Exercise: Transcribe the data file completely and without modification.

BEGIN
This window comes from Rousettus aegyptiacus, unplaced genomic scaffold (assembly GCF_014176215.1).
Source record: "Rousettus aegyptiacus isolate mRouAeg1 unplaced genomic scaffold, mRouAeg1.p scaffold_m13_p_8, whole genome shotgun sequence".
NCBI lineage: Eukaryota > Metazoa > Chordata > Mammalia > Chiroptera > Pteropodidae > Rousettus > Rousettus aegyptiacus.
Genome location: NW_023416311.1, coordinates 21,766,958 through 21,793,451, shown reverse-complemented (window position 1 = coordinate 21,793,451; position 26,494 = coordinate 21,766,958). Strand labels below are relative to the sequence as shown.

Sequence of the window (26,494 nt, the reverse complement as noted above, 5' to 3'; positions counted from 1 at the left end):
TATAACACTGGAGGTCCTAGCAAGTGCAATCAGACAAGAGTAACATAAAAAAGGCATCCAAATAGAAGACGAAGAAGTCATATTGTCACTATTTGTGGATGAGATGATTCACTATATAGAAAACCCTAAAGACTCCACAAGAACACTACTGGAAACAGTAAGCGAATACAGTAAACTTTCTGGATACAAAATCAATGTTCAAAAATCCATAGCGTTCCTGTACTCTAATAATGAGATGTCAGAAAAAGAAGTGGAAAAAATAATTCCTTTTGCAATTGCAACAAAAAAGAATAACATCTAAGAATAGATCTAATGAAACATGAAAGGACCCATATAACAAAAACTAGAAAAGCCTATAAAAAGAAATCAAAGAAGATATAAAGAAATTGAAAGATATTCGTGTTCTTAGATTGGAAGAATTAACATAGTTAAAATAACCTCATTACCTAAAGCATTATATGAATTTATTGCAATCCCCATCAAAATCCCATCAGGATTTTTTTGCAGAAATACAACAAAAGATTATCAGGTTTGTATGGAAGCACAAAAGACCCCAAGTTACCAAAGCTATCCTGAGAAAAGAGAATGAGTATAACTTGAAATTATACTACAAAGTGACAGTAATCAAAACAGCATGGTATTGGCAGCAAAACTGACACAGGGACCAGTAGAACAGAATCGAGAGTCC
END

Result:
This window comes from Rousettus aegyptiacus, unplaced genomic scaffold (assembly GCF_014176215.1).
Source record: "Rousettus aegyptiacus isolate mRouAeg1 unplaced genomic scaffold, mRouAeg1.p scaffold_m13_p_8, whole genome shotgun sequence".
NCBI lineage: Eukaryota > Metazoa > Chordata > Mammalia > Chiroptera > Pteropodidae > Rousettus > Rousettus aegyptiacus.
Genome location: NW_023416311.1, coordinates 21,766,958 through 21,793,451, shown reverse-complemented (window position 1 = coordinate 21,793,451; position 26,494 = coordinate 21,766,958). Strand labels below are relative to the sequence as shown.

Sequence of the window (26,494 nt, the reverse complement as noted above, 5' to 3'; positions counted from 1 at the left end):
TATAACACTGGAGGTCCTAGCAAGTGCAATCAGACAAGAGTAACATAAAAAAGGCATCCAAATAGAAGACGAAGAAGTCATATTGTCACTATTTGTGGATGAGATGATTCACTATATAGAAAACCCTAAAGACTCCACAAGAACACTACTGGAAACAGTAAGCGAATACAGTAAACTTTCTGGATACAAAATCAATGTTCAAAAATCCATAGCGTTCCTGTACTCTAATAATGAGATGTCAGAAAAAGAAGTGGAAAAAATAATTCCTTTTGCAATTGCAACAAAAAAGAATAACATCTAAGAATAGATCTAATGAAACATGAAAGGACCCATATAACAAAAACTAGAAAAGCCTATAAAAAGAAATCAAAGAAGATATAAAGAAATTGAAAGATATTCGTGTTCTTAGATTGGAAGAATTAACATAGTTAAAATAACCTCATTACCTAAAGCATTATATGAATTTATTGCAATCCCCATCAAAATCCCATCAGGATTTTTTTGCAGAAATACAACAAAAGATTATCAGGTTTGTATGGAAGCACAAAAGACCCCAAGTTACCAAAGCTATCCTGAGAAAAGAGAATGAGTATAACTTGAAATTATACTACAAAGTGACAGTAATCAAAACAGCATGGTATTGGCAGCAAAACTGACACAGGGACCAGTAGAACAGAATCGAGAGTCC